The traffic-choked bridge at the garden’s end is no idyllic Moscow River crossing. You do it for the photo-opp of the Kremlin over the water, the white Neo-Classical palaces and domed medieval cathedrals stacked above the towers of Moscow’s central citadel, prettied with early-flowering cherry trees. Beyond fountain-ringed Bolotnaya Square, five minutes away, are waterside metal trees where newlyweds fasten symbolic padlocks.

Duck into splendid Tretyakov Gallery (; closed Mondays) to gaze at classical art, from early icons to luminous 19th-century landscapes. Among the spring paintings of melting snow, focus on Alexei Savrasov’s The Rooks have Returned, shiver-inducing with its bare branches. Now wander Zamoskvorechye, the surrounding area, all pink-and russet-painted mansions and clapboard cottages, peonies budding outside. Among its treasures is the riverside sculpture garden Muzeon (, home to the ‘fallen idols’ of Soviet history, including the granite Stalin with a broken nose.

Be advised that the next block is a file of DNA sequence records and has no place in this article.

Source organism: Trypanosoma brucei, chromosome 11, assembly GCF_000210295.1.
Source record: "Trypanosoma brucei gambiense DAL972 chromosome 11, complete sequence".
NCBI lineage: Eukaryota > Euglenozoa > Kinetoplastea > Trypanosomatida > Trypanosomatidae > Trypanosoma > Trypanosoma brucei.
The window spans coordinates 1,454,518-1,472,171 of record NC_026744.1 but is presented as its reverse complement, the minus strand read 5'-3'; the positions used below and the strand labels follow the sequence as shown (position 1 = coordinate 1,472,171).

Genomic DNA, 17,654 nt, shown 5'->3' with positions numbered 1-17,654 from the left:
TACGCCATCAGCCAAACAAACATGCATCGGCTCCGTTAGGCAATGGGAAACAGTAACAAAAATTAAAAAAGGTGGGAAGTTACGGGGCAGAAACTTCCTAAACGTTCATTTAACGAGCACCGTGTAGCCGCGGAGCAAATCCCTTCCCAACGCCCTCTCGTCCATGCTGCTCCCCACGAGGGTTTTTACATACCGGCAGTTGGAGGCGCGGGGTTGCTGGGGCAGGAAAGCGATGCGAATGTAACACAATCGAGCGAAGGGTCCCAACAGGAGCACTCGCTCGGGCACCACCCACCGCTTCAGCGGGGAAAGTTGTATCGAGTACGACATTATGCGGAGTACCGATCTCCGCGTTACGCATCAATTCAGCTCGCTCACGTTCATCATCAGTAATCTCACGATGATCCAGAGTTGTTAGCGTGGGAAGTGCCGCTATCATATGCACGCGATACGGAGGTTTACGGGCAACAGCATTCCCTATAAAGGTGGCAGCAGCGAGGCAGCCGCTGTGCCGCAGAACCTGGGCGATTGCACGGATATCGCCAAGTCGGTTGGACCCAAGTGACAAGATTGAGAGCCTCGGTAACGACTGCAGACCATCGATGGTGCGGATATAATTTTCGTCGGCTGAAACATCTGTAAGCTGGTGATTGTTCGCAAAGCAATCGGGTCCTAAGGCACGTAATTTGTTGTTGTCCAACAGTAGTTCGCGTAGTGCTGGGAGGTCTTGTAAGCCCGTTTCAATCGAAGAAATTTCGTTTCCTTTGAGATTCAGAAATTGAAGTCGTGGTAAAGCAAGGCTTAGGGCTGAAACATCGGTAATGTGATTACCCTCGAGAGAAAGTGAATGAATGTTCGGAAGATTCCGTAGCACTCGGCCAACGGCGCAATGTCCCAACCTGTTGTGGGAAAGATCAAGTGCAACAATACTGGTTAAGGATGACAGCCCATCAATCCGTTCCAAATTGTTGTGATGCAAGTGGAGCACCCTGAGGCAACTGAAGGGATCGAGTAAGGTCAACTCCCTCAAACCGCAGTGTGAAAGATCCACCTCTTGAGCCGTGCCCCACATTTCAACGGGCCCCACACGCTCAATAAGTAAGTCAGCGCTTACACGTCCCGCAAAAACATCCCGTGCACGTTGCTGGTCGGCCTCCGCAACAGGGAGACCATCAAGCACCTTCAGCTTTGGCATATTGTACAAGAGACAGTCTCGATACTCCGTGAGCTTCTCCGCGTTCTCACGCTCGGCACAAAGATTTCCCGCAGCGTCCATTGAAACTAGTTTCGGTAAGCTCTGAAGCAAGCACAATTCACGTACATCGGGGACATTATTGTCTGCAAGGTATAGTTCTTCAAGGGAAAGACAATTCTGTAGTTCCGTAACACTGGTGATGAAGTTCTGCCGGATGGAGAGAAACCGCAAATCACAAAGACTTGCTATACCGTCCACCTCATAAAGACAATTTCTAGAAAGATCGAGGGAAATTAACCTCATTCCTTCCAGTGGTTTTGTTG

You’re now 3km from Red Square. With sunshine and stamina you can manage six more: along the traffic-free riverbank, through revamped Gorky Park, made famous by Martin Cruz Smith’s eponymous 1981 Cold War thriller. The original Soviet pleasure grounds, laid out in 1928, are now full of cool, riverside cafes with free wi-fi and even yoga. The AC/DC in Tbilisi kiosk (does a brisk trade in Georgian flavours (big in Moscow) and gourmet burgers with smoked cheese, sour plum sauce, purple basil and pickled peppers. Or grab fresh lemonade and retro pelmeni dumplings filled with salmon or cherries, on sale at neighbouring cafes.

West beyond Gorky Park, the riverside woods grow wilder, and carpets of anemones flourish yellow in the shade, as you walk to Moscow’s most famous viewpoint. Sparrow Hills, crowned with souvenir sellers and weekend wedding parties, surveys the skyline: domed monasteries, chimneyed factories, and six of the Gothic skyscrapers commissioned by Stalin, the seventh and largest (Moscow State University) towering behind you.

Around sunset, the panorama may be washed with gold light, domes gleaming. As the temperature drops, end up at Tramplin Restaurant ( its shavel borscht, a soup of lemony sorrel leaves with cucumber, garlic and mushrooms, tastes like spring in a bowl.